2019-20 Premier League recap: Chelsea

Photo via Sports Illustrated

Heading into Championship Sunday, Chelsea had destiny in their own hands.

Win, and they are in the 2020-21 UEFA Champions League. 

Seemed pretty straightforward. If only it was that simple, however. 

While they were going against Wolverhampton, Chelsea had a much better attack (Chelsea possessed 67 goals compared to Wolverhampton’s 52) than them. However, Chelsea was unpredictable. They had a new manager in his first Premier League season and had two clubs hot on their tails vying for that precious top-four finish (Manchester United and Leicester City). 

Chelsea would push through the inconsistencies in scoring, defensive play and goalkeeping to beat Wolves 2-0 and secure their spot in competing in the 2020-21 UCL.

Although Chelsea would prevail to a 20-6-12 Premier League final record and collect an UCL berth in the process, their success would not be the central theme to the season. Instead, it would be their inconsistency. 

In fact, that inconsistency would stem into an even more central theme. A theme of adjustment to a new offensive style to a newly minted manager in Frank Lampard.

A theme of transformation. 

A theme of potential.

They started off the season 0-1-1, against, ironically, the two clubs they were attempting to fend off on Championship Sunday (Chelsea lost 4-0 in their season-opener against Man U and drew 1-1 against Leicester). The Blues then streaked to an 8-1-1 record over their next 10 matches. After scoring 27 goals and allowing 17 goals during the stretch, the Blues would only go 5-3-7 over their next 15 matches, scoring 18 goals and allowing 21. Over their final 11 matches, Chelsea would go 7-1-3, scoring 24 goals and allowing 17. 

The record and goal numbers, in and of itself, would show the roller-coaster ride South West London was locked in for. When looking at their top goal scorer in Tammy Abraham (15 goals in 34 appearances), the 22-year-old only scored two goals after their January 18 against Newcastle United. Willian, meanwhile, scored five goals in a span of five matches (March 8 versus Everton to July 4 against Watford) but was blanked in all other matches but three. While Pulisic was explosive in his speed and scoring capabilities, the 21-year-old was out of action due to a combination of injuries and the pause of the season due to COVID-19. 

Goalkeeping was not immune to inconsistencies either, as Kepa Arrizabalaga, the world’s most expensive goalkeeper, went 18-4-11 and allowed 47 goals in 33 matches started. To make matters worse, the 25-year-old Spaniard collected only eight clean sheets and allowed at least two goals in 14 matches.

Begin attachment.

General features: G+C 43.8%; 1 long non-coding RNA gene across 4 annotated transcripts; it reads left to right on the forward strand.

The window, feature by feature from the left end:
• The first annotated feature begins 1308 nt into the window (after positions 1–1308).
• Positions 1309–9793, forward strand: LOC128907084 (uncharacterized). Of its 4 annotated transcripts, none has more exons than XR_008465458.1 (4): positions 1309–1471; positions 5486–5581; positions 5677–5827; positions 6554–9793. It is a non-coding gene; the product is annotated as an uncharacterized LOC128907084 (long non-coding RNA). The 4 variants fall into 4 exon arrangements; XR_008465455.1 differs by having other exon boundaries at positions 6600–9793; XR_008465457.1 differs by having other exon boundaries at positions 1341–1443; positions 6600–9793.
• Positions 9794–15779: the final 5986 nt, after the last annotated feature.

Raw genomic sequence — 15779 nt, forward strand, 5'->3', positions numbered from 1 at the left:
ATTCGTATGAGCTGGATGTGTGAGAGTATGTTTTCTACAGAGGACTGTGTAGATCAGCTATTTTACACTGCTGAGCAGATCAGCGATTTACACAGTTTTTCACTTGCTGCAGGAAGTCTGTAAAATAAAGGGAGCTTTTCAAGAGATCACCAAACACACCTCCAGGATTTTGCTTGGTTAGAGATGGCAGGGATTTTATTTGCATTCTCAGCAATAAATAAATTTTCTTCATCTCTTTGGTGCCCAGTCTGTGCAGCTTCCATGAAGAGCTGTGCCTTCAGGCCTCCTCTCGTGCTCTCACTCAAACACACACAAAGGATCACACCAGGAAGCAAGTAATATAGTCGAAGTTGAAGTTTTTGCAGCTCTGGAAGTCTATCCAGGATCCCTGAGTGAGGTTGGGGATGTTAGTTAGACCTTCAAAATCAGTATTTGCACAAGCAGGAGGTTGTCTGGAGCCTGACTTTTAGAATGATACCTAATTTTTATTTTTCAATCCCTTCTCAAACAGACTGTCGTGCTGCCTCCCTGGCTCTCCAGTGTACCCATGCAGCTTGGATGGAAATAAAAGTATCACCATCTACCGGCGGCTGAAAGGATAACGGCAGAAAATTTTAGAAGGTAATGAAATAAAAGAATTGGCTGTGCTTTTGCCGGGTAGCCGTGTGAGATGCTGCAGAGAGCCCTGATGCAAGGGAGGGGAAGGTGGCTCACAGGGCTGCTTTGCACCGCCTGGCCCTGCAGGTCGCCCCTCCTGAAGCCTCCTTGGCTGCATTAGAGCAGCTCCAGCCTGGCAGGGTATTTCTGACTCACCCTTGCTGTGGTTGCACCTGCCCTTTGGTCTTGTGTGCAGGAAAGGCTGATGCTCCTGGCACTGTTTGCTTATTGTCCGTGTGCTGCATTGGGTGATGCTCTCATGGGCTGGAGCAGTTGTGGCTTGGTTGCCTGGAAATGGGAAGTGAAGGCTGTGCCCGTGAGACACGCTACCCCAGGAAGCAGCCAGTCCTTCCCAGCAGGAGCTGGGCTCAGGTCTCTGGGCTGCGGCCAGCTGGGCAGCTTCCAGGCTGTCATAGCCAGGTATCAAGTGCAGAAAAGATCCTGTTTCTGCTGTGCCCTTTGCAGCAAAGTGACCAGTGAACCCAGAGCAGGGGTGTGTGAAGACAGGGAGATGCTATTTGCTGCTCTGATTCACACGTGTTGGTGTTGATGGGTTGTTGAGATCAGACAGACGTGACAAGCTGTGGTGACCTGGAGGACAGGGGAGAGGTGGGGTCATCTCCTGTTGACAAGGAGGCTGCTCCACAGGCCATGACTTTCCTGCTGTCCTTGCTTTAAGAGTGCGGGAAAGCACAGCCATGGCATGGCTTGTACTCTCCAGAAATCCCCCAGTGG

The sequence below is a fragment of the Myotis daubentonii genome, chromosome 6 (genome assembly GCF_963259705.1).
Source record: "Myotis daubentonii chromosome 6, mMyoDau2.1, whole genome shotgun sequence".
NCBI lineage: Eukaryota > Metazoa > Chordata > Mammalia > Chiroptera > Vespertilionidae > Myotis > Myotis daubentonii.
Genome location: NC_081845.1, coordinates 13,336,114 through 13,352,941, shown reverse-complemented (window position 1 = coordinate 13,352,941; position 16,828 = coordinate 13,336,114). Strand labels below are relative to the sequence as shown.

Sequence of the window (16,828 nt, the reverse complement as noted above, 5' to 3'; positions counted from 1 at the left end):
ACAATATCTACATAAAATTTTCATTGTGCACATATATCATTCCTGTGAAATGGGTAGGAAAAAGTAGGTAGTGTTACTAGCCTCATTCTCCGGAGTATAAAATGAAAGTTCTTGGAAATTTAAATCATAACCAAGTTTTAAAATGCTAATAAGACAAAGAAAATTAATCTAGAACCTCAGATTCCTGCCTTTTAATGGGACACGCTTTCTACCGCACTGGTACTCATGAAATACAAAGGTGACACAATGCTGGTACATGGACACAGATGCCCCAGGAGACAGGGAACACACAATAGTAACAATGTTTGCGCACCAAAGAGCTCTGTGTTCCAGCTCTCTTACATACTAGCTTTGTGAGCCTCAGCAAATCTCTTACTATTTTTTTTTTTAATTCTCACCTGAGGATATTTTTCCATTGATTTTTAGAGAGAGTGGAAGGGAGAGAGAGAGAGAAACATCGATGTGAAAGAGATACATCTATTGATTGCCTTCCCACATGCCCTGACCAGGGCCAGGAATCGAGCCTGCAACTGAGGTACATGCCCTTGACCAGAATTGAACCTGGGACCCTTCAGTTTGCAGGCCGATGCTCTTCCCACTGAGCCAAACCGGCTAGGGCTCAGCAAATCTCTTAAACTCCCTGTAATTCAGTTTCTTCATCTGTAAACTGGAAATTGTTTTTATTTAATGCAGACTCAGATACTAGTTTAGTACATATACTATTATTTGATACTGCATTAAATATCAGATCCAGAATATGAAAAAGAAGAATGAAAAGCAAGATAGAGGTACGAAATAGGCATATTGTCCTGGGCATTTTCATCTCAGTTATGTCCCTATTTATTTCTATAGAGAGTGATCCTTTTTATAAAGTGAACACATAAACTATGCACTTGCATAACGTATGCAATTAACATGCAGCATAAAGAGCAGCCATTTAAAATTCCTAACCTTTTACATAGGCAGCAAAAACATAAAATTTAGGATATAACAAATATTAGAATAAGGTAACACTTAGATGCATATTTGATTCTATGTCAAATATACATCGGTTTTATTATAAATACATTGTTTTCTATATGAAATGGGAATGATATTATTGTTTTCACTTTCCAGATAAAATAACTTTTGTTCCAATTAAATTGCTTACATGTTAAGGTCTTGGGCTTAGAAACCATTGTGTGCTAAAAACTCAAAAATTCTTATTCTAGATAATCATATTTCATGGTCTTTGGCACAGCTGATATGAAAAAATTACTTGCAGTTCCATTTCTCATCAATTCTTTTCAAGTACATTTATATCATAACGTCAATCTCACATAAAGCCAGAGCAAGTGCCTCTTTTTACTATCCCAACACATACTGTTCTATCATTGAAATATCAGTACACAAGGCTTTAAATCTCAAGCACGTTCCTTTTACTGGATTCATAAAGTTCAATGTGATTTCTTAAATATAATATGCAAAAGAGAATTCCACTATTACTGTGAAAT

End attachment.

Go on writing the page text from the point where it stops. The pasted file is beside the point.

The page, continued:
When combined with a porous backline (tied for 11th with Brighton & Hove Albion in goals conceded with 54) and an injury that kept hard-hitting N’Golo Kante out of action (hamstring) for the final five matches, Chelsea almost missed out on a top-four spot. 

However, they prevailed. 

Lampard, who implemented a more invigorated attack philosophy that revolved around multiple formations, was able to transition to Premier League managing action and excel in it despite being hamstrung from improving the club after a transfer ban last summer. Despite the road block, the 42-year-old was able to begin the transformation of a vanilla Blues’ attack into a three-dimensional passing behemoth that could utilize speed from one side of the pitch to the other. 

Even with the growing pains on the attack to the defensive warts in the goalkeeping and backline, Lampard, and his club came out victorious.

The reward of overcoming all of the obstacles to achieving a top-four Premier League finish resonates both short-term and long-term. In the short-term, they get another crack of the whip in showing their merit against the top clubs in all of Europe.

Long-term, the Blues have an opportunity to recruit new players to only improve their chances at becoming the next English superpower. With the transfer ban lifted, they have already reeled in German star striker Timo Werner and AFC Ajax midfielder Hakim Ziyech. Potentially, German attacking midfielder Kai Havertz will also join Chelsea’s growing youth movement. Perhaps Lampard brings in another goalkeeper. Backline help could also be sought after.

Whatever course the club decides to go in, though, the theme of future seasons might be born from Chelsea’s 2019-20 Premier League season. 

Inconsistency? Sure. That could be a word to describe it.

Transformation for the better, though? 

That would be a better way to define it.

Published by John Crane

I am originally from Alexandria, Louisiana, but have lived in South Carolina, Texas, and now Arizona. I am a huge sports fan, with baseball being my primary sport. The dream is to one day become a sports reporter or broadcaster.

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